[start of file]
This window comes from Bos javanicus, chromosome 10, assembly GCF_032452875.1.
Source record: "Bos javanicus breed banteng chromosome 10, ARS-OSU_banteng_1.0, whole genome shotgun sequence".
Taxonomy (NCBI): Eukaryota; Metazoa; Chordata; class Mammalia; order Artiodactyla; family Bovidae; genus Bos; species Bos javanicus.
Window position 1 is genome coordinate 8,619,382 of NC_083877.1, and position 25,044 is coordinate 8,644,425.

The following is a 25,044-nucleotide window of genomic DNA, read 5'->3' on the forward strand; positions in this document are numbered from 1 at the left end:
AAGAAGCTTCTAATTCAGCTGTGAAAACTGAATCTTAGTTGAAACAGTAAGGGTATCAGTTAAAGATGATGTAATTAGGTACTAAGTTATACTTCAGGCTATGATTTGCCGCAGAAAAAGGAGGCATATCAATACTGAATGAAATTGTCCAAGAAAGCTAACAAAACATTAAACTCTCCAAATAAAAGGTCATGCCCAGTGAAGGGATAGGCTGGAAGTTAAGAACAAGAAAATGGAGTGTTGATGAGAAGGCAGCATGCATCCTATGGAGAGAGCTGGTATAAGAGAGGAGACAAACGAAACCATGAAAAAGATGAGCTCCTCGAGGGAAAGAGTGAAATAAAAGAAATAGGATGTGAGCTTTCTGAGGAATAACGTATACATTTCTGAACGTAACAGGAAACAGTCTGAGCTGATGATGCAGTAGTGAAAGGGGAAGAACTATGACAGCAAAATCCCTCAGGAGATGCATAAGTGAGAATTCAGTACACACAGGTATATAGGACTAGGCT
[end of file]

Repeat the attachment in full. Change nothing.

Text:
This window comes from Bos javanicus, chromosome 10, assembly GCF_032452875.1.
Source record: "Bos javanicus breed banteng chromosome 10, ARS-OSU_banteng_1.0, whole genome shotgun sequence".
Taxonomy (NCBI): Eukaryota; Metazoa; Chordata; class Mammalia; order Artiodactyla; family Bovidae; genus Bos; species Bos javanicus.
Window position 1 is genome coordinate 8,619,382 of NC_083877.1, and position 25,044 is coordinate 8,644,425.

The following is a 25,044-nucleotide window of genomic DNA, read 5'->3' on the forward strand; positions in this document are numbered from 1 at the left end:
AAGAAGCTTCTAATTCAGCTGTGAAAACTGAATCTTAGTTGAAACAGTAAGGGTATCAGTTAAAGATGATGTAATTAGGTACTAAGTTATACTTCAGGCTATGATTTGCCGCAGAAAAAGGAGGCATATCAATACTGAATGAAATTGTCCAAGAAAGCTAACAAAACATTAAACTCTCCAAATAAAAGGTCATGCCCAGTGAAGGGATAGGCTGGAAGTTAAGAACAAGAAAATGGAGTGTTGATGAGAAGGCAGCATGCATCCTATGGAGAGAGCTGGTATAAGAGAGGAGACAAACGAAACCATGAAAAAGATGAGCTCCTCGAGGGAAAGAGTGAAATAAAAGAAATAGGATGTGAGCTTTCTGAGGAATAACGTATACATTTCTGAACGTAACAGGAAACAGTCTGAGCTGATGATGCAGTAGTGAAAGGGGAAGAACTATGACAGCAAAATCCCTCAGGAGATGCATAAGTGAGAATTCAGTACACACAGGTATATAGGACTAGGCT